We knew some of the First Lady's ancestors were slaves. But the New York Times' detailed genealogical investigation into precisely who those slaves were brings into moving relief what an astonishing historical earthquake her presence in the White House is.

The big news in the Times piece is that Michelle Obama's great-great-great-grandmother, Melvinia Shields—a slave girl in South Carolina and later Georgia who survived to see freedom after the Civil War—bore three children, including Obama's great-great-grandfather, by a white man. It's not clear who, but the Times suggests that the father could have been Melvinia's owner, Henry Shields. And at least one child listed in a census as "mulatto" was born to Melvinia after emancipation, suggesting that their liason (whether coerced or consensual) outlasted her enslavement.

But Michelle Obama's ancestry isn't really the point: It's that the distant monumental evil that lives in history books can be tangibly connected to her, and to see the actual lives of her ancestors who lived with slavery and its consequences recounted with texture and detail is all the more moving because it is so rarely done. It's of course obvious that most African-Americans have similar genealogical trails, and there is no shortage of historical narratives about slavery and the Jim Crow South. But as Henry Louis Gates has pointed out with his genealogical research, one of slavery's many subsidiary crimes is the extent to which is has denied its inheritors a detailed sense of family history and mythology. It stands as a roadblock to the past. Family trees are fuzzy and uncertain; deeds of sale, when they can be found, don't contain as much information as birth certificates. Even with the resources of the Times and a genealogist it consulted, we still don't know for sure who the father of Melvinia Shields' children was.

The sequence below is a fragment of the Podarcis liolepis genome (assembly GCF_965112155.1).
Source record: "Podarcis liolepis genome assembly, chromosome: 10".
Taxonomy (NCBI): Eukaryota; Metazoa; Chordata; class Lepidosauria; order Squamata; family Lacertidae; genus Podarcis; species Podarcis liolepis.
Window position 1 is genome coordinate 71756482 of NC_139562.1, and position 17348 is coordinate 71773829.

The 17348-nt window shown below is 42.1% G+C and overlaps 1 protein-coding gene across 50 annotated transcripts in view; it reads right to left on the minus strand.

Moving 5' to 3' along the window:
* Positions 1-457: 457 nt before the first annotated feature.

So Michelle Obama had no idea who Dolphus Shields, her great-great-grandfather and Melvinia's son, was. Born into slavery in 1859, he settled in Birmingham, Alabama, became a co-founder of a Baptist church there, started a hardware store in the white part of town, owned his own home, and carried around candies to hand out to the children. "There was no smoking, no cursing, no gum chewing, no lipstick or trousers for ladies and absolutely no blues on the radio, which was reserved for hymns," in his house, the Times reports, and he went to church nearly every night of the week.

Dolphus died in 1950, just 14 years before the birth of his great-great-granddaughter. Yet she didn't know that he existed, and it took the efforts of a newspaper to inform her, via the front page, of such an intimate part of her own life and past. The historical blind spot may have been in part self-inflicted:

As for his ancestry, Dolphus Shields didn't talk about it.

"We got to the place where we didn't want anybody to know we knew slaves; people didn't want to talk about that," said Mrs. Heath, who said she assumed he had white relatives because his skin color and hair texture "told you he had to be near white."

Maybe that reticence carried forward to his subsequent generations, and maybe that explains how it can be that the First Lady of the United States never learned anything about Dolphus. (Maybe it also explains why she declined to comment for the Times story at all.) Which is why the Times' unraveling of that history is so moving—the lack of solid information, compounded by that sense of shame harbored by people of Dolphus' generation, has obscured that sense of rooted American-ness for so long. Reading it, we couldn't help but think of WASPs who trace their ancestry back to the Mayflower, and that Michelle Obama should be just as proud.

(Our night editor, you may have read, disagrees.)

[Photo via the Virginia Foundation for the Humanities and the University of Virginia Library.]